Ron Paul’s 2012 campaign is the only hope of ending the political theater of Democrats vs Republicans.
The battle of the two parties gives voters the illusion of choice. However, in reality, they are one party: the Washington establishment.
This party loves wars.
Republican President George W. Bush sent troops to Iraq and Afghanistan. Democratic President Barack Obama only withdrew troops from Iraq on Bush’s timeline. He also sent troops to Libya and other parts of Africa.
Bush, Obama and all other 2012 presidential candidates except for Paul also show no interest in getting out of the business of policing the world.
This party also loves to take way civil liberties guaranteed by the constitution. It does so by pretending the U.S. is in a permanent state of war on its own soil.
Bush signed the Patriot Act into law. Obama extended it. Obama will also forever be remembered as the president who signed the indefinite detention of U.S. citizens into law.
This party is the party of big government spending. One might think the Republicans are for small government. The Republicans, however, only squabble over meager debt reductions or reductions in spending increases.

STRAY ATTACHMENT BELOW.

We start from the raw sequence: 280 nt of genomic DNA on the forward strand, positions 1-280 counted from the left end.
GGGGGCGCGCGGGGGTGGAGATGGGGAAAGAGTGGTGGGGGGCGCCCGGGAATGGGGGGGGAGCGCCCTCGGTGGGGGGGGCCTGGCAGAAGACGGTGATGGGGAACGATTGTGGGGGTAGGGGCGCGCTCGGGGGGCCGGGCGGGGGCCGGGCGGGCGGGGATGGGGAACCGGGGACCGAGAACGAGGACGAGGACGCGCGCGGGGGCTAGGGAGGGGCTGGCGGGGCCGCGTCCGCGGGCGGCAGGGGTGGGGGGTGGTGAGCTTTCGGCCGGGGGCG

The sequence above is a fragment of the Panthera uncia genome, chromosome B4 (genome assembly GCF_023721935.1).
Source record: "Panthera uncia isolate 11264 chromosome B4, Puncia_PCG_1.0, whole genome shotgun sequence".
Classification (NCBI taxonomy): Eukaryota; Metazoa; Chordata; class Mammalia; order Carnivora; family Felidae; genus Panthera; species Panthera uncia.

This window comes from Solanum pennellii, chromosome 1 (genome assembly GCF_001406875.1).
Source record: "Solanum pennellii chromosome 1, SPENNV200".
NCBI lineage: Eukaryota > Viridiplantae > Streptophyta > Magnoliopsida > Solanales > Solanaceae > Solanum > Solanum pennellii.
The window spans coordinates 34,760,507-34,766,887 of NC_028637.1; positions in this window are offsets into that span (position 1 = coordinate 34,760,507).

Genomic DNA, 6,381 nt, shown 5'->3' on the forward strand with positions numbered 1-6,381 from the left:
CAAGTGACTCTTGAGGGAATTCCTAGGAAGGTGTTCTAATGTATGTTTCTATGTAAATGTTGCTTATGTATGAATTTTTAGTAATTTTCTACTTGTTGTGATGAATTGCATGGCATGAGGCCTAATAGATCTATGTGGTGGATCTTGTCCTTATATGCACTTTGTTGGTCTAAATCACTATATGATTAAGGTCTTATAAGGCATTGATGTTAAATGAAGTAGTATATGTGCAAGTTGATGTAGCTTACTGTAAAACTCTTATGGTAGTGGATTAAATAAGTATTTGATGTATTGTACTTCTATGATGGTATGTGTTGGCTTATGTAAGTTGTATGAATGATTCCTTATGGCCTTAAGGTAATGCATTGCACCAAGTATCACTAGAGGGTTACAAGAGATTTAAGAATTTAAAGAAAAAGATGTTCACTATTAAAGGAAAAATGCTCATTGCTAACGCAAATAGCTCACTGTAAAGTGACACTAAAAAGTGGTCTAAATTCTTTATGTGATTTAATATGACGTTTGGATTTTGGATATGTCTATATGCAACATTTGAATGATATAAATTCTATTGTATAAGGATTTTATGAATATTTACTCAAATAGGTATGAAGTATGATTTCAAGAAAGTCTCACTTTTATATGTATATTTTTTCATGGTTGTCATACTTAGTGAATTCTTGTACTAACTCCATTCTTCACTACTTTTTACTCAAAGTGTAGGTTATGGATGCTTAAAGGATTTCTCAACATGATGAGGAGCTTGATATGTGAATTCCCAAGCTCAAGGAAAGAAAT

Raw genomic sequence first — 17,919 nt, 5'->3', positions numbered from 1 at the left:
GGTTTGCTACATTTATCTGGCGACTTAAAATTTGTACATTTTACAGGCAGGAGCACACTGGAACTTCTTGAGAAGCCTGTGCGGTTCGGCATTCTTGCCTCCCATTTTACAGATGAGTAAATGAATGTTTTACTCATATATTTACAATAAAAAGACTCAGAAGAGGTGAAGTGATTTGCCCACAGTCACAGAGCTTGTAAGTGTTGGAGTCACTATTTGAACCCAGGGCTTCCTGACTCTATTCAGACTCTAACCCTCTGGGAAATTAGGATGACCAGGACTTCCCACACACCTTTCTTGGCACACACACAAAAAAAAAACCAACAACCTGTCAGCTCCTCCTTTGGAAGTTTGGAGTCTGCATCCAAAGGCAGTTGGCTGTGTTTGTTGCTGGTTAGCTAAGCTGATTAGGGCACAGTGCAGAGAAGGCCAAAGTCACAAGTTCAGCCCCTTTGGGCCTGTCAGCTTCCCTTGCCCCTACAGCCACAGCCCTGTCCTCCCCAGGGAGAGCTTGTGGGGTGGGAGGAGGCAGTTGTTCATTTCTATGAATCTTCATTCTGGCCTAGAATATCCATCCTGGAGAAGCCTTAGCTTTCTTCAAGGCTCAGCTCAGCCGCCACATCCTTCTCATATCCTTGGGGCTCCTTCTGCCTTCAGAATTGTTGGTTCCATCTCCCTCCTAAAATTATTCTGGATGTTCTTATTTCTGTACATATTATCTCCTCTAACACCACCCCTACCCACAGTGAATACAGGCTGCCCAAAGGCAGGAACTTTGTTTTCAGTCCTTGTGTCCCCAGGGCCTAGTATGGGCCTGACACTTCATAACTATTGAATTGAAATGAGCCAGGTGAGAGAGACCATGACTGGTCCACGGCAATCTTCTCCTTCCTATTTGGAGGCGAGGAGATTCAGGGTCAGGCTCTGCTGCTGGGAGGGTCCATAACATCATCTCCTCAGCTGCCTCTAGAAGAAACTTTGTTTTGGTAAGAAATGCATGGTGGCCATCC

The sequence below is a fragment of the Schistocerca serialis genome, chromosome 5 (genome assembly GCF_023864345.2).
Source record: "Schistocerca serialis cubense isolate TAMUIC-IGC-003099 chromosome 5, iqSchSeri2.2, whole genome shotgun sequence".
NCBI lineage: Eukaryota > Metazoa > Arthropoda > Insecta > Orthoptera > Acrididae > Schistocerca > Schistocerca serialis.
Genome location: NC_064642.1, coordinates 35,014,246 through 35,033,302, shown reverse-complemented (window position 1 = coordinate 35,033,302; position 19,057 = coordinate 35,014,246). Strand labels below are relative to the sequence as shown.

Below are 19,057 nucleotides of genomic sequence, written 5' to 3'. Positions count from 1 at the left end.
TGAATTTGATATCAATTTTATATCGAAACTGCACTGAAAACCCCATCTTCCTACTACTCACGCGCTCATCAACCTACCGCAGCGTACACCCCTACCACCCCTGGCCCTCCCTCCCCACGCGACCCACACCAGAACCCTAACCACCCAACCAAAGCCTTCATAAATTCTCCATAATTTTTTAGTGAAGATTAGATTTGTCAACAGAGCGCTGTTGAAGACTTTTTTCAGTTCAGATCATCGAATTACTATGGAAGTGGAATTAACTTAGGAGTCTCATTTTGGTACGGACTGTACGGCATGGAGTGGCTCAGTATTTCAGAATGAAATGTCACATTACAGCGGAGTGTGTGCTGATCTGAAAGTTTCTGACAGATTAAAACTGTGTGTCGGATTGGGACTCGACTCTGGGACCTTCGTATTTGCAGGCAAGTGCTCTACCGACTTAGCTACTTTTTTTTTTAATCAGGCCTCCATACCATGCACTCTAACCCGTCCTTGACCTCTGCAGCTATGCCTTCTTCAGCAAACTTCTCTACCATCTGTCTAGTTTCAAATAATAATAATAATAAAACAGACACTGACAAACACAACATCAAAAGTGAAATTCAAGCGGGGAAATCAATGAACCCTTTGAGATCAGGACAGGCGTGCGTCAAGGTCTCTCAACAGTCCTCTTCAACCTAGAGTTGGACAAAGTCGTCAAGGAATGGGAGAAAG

This party supports the failed and racist “War on Drugs” policy. It does not care about the reckless, unchecked, and wealth transferring behavior of the Federal Reserve.
The only meaningful difference the parties have – on something that actually matters – is health care.
This party is controlled by the elite, which wants to keep the status quo and preserve their stranglehold of power over America. Its policies are bankrupting America, gutting the middle class and will bring the country to ruins.
The only real choice Americans have are third-party (or third-party) leaning candidates like Ron Paul, Gary Johnson, Dennis Kucinich and Ralph Nader.
At first glance, one might think Paul and Kucinich are polar opposites, Paul being an ultra-conservative and Kucinich being an ultra-liberal.
Kucinich and Paul, however, are good friends and have worked together in the past. If elected President, Paul said he would actually consider Kucinich for a cabinet post.
Politicians like Paul and Kucinich disagree on issues like government spending and the regulation of businesses.
However, on issues like the Federal Reserve, military adventurism, the failed “War on Drugs” and protecting civil liberties, they stand together in disagreement with the Washington establishment.
In 2012, Paul is the only viable third-party leaning candidate. This is largely due to his campaign’s maturity, his devoted supporters and his name recognition.
In the first state caucus of the year, Paul finished third, receiving 4,000 votes less than Rick Santorum and winner Mitt Romney.
While Paul’s finish was respectable, it is still disappointing that Romney garnered much of the anti-Obama vote even though both politicians belong to the party of the Washington establishment.
Goldman Sachs isn’t fooled. Neither should you.